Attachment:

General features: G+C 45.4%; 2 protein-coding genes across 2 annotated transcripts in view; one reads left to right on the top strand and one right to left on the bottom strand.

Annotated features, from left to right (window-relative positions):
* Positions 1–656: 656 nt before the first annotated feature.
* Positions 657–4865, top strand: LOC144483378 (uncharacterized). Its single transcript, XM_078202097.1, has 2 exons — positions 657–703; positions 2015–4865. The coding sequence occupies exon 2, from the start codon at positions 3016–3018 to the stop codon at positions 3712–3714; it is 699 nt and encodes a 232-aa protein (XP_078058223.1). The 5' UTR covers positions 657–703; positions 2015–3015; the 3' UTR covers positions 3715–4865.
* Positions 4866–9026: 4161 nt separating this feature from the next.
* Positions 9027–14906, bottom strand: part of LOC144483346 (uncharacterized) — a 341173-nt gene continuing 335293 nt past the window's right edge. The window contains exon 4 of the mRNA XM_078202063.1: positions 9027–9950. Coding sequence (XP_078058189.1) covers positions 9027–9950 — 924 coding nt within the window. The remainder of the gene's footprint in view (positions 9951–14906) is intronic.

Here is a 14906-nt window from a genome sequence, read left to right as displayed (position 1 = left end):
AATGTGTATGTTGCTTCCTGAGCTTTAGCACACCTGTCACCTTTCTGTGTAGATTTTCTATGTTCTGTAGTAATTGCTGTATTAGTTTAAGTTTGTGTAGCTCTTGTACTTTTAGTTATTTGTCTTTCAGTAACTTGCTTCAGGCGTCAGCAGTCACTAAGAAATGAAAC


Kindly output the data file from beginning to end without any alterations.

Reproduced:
General features: G+C 45.4%; 2 protein-coding genes across 2 annotated transcripts in view; one reads left to right on the top strand and one right to left on the bottom strand.

Annotated features, from left to right (window-relative positions):
* Positions 1–656: 656 nt before the first annotated feature.
* Positions 657–4865, top strand: LOC144483378 (uncharacterized). Its single transcript, XM_078202097.1, has 2 exons — positions 657–703; positions 2015–4865. The coding sequence occupies exon 2, from the start codon at positions 3016–3018 to the stop codon at positions 3712–3714; it is 699 nt and encodes a 232-aa protein (XP_078058223.1). The 5' UTR covers positions 657–703; positions 2015–3015; the 3' UTR covers positions 3715–4865.
* Positions 4866–9026: 4161 nt separating this feature from the next.
* Positions 9027–14906, bottom strand: part of LOC144483346 (uncharacterized) — a 341173-nt gene continuing 335293 nt past the window's right edge. The window contains exon 4 of the mRNA XM_078202063.1: positions 9027–9950. Coding sequence (XP_078058189.1) covers positions 9027–9950 — 924 coding nt within the window. The remainder of the gene's footprint in view (positions 9951–14906) is intronic.

Here is a 14906-nt window from a genome sequence, read left to right as displayed (position 1 = left end):
AATGTGTATGTTGCTTCCTGAGCTTTAGCACACCTGTCACCTTTCTGTGTAGATTTTCTATGTTCTGTAGTAATTGCTGTATTAGTTTAAGTTTGTGTAGCTCTTGTACTTTTAGTTATTTGTCTTTCAGTAACTTGCTTCAGGCGTCAGCAGTCACTAAGAAATGAAAC